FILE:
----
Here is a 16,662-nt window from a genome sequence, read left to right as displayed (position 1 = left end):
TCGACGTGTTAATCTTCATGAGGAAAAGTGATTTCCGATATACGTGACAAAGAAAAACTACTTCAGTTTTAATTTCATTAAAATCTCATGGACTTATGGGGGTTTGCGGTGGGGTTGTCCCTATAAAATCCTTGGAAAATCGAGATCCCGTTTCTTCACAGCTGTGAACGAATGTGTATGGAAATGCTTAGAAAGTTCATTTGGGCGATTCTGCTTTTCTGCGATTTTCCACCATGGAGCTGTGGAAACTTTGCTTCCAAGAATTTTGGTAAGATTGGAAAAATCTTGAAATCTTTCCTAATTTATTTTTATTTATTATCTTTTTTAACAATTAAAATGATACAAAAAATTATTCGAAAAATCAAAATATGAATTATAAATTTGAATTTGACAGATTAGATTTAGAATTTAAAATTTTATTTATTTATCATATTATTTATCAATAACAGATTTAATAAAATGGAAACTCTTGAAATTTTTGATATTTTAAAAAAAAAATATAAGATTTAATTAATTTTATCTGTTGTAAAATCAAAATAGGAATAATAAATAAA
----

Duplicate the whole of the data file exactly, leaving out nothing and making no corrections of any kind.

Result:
Here is a 16,662-nt window from a genome sequence, read left to right as displayed (position 1 = left end):
TCGACGTGTTAATCTTCATGAGGAAAAGTGATTTCCGATATACGTGACAAAGAAAAACTACTTCAGTTTTAATTTCATTAAAATCTCATGGACTTATGGGGGTTTGCGGTGGGGTTGTCCCTATAAAATCCTTGGAAAATCGAGATCCCGTTTCTTCACAGCTGTGAACGAATGTGTATGGAAATGCTTAGAAAGTTCATTTGGGCGATTCTGCTTTTCTGCGATTTTCCACCATGGAGCTGTGGAAACTTTGCTTCCAAGAATTTTGGTAAGATTGGAAAAATCTTGAAATCTTTCCTAATTTATTTTTATTTATTATCTTTTTTAACAATTAAAATGATACAAAAAATTATTCGAAAAATCAAAATATGAATTATAAATTTGAATTTGACAGATTAGATTTAGAATTTAAAATTTTATTTATTTATCATATTATTTATCAATAACAGATTTAATAAAATGGAAACTCTTGAAATTTTTGATATTTTAAAAAAAAAATATAAGATTTAATTAATTTTATCTGTTGTAAAATCAAAATAGGAATAATAAATAAA